President Akufo-Addo says claims that he asked the immediate past Special Prosecutor, Martin Amidu to shelve the controversial Agyapa Royalties agreement report are untrue.
A statement from the Presidency on Tuesday evening in response to Martin Amidu’s resignation letter said the former prosecutor was at no point in his meeting with the president asked to halt his inquiries into the deal to enable the President to “handle the matter” as alleged.
“At no point did the President ask you to shelve the report, so he could “handle the matter”. It is difficult to see in what way and in what context the President would seek to “handle the matter” when the matter was already public knowledge and had led to the Ministry of Finance suspending action on the Agyapa transaction in anticipation of your report”, the President said.
Among other things for which Mr. Amidu resigned, he cited interference by the government conducting a corruption risk assessment on the controversial Agyapa Mineral Royalties deal.
He said the reaction he received for daring to produce the Agyapa Royalties Limited Transactions anti-corruption report convinced him beyond any reasonable doubt that he was not intended to exercise any independence as the Special Prosecutor in the prevention, investigation, prosecution, and recovery of assets of corruption insisting that his position as the Special Prosecutor has consequently become clearly untenable.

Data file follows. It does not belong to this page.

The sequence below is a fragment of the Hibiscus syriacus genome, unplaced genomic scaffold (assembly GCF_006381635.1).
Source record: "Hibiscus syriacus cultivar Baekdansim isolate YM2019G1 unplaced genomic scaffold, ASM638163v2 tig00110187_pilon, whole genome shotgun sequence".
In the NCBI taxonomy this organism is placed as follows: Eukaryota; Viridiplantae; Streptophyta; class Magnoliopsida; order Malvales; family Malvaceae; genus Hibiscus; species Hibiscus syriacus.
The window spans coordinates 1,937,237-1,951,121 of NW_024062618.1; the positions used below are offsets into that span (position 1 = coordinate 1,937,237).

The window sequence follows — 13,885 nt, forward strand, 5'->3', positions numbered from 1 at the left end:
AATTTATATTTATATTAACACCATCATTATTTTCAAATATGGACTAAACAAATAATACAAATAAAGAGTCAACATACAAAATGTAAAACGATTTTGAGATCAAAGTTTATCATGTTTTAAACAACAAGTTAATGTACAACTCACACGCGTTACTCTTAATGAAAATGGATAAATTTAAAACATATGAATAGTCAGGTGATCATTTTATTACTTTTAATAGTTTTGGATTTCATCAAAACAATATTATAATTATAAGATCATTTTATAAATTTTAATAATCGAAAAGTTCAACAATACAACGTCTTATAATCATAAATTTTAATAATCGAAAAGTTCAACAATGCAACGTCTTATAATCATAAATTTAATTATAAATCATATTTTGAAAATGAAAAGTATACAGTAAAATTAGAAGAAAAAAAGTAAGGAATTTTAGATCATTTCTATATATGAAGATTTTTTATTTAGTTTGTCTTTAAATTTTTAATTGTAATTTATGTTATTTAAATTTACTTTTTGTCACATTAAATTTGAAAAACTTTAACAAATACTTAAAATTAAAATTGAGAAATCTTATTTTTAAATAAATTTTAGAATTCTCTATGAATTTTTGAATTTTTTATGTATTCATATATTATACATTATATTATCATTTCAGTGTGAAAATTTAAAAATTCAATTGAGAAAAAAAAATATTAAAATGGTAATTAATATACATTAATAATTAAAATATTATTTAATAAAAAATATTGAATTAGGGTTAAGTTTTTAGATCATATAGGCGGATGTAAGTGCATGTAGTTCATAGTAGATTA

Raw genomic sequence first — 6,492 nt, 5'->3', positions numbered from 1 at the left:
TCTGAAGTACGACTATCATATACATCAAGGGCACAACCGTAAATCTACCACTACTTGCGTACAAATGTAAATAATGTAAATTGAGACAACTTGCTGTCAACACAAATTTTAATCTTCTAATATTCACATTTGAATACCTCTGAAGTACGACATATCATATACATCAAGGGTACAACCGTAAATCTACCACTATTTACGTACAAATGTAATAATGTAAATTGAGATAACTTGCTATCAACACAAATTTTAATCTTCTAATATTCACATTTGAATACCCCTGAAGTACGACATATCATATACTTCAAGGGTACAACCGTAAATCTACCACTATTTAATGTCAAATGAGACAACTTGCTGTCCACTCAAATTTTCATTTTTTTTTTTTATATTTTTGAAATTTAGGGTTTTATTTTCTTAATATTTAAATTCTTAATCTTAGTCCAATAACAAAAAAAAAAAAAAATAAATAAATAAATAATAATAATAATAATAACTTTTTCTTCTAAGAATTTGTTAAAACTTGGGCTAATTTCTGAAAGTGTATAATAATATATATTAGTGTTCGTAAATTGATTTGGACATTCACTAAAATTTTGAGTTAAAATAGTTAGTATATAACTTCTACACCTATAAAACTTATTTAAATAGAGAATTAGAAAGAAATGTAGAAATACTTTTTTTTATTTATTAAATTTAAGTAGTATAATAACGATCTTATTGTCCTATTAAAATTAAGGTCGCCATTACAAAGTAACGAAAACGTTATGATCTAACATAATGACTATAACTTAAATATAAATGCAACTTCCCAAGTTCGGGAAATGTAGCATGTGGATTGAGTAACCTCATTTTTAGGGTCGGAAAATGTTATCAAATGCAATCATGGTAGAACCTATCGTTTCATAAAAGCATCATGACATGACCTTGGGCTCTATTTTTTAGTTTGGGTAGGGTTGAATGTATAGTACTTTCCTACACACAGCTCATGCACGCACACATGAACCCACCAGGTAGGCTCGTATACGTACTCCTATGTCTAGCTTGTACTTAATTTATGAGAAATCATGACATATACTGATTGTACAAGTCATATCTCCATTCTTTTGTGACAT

But Nana Addo clarified that, at the meeting of 1 November 2020, he duly delivered to the Special Prosecutor the response of the Ministry of Finance to the allegations contained in the Agyapa Report but in what he described as a rather “dramatic turnaround”, Martin Amidu refused to accept the comments of the Ministry of Finance a situation he described as disturbing.
“It is extremely important to emphasize that the subject of your discussion with the President on 1 November 2020, was the delivery to you of comments on your report by the Ministry of Finance. At no point did the President ask you to shelve the report so he could “handle the matter”. It is difficult to see in what way and in what context the President would seek to “handle the matter” when the matter was already public knowledge and had led to the Ministry of Finance suspending action on the Agyapa transaction in anticipation of your report. You are clearly aware that the President had accepted the observations you had made in the Agyapa Report and had acted on it by issuing directives to officials of the Ministry of Finance and the Attorney-General’s Department. This cannot be the conduct of a person seeking to hamstring your efforts or to avoid the contents of the Report”, Nana Addo maintained.